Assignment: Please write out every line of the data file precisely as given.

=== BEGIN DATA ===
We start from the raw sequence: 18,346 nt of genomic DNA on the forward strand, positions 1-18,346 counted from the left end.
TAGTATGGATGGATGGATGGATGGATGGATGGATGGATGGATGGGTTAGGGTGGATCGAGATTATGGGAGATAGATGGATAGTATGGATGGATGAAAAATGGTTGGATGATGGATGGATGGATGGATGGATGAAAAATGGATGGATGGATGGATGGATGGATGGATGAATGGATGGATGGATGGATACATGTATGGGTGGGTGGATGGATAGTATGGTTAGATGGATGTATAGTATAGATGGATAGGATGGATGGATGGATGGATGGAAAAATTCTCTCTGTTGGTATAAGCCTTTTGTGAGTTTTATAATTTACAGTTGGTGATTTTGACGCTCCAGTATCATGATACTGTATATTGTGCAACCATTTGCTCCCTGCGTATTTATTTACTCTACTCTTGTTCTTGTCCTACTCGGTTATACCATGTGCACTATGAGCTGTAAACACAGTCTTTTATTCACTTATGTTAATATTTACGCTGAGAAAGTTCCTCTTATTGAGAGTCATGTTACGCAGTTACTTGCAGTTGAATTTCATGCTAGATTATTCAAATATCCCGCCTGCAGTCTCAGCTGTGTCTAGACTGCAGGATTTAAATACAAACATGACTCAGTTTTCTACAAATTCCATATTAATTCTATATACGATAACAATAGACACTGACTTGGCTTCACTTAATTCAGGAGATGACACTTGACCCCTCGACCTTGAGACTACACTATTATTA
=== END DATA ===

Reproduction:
We start from the raw sequence: 18,346 nt of genomic DNA on the forward strand, positions 1-18,346 counted from the left end.
TAGTATGGATGGATGGATGGATGGATGGATGGATGGATGGATGGGTTAGGGTGGATCGAGATTATGGGAGATAGATGGATAGTATGGATGGATGAAAAATGGTTGGATGATGGATGGATGGATGGATGGATGAAAAATGGATGGATGGATGGATGGATGGATGGATGAATGGATGGATGGATGGATACATGTATGGGTGGGTGGATGGATAGTATGGTTAGATGGATGTATAGTATAGATGGATAGGATGGATGGATGGATGGATGGAAAAATTCTCTCTGTTGGTATAAGCCTTTTGTGAGTTTTATAATTTACAGTTGGTGATTTTGACGCTCCAGTATCATGATACTGTATATTGTGCAACCATTTGCTCCCTGCGTATTTATTTACTCTACTCTTGTTCTTGTCCTACTCGGTTATACCATGTGCACTATGAGCTGTAAACACAGTCTTTTATTCACTTATGTTAATATTTACGCTGAGAAAGTTCCTCTTATTGAGAGTCATGTTACGCAGTTACTTGCAGTTGAATTTCATGCTAGATTATTCAAATATCCCGCCTGCAGTCTCAGCTGTGTCTAGACTGCAGGATTTAAATACAAACATGACTCAGTTTTCTACAAATTCCATATTAATTCTATATACGATAACAATAGACACTGACTTGGCTTCACTTAATTCAGGAGATGACACTTGACCCCTCGACCTTGAGACTACACTATTATTA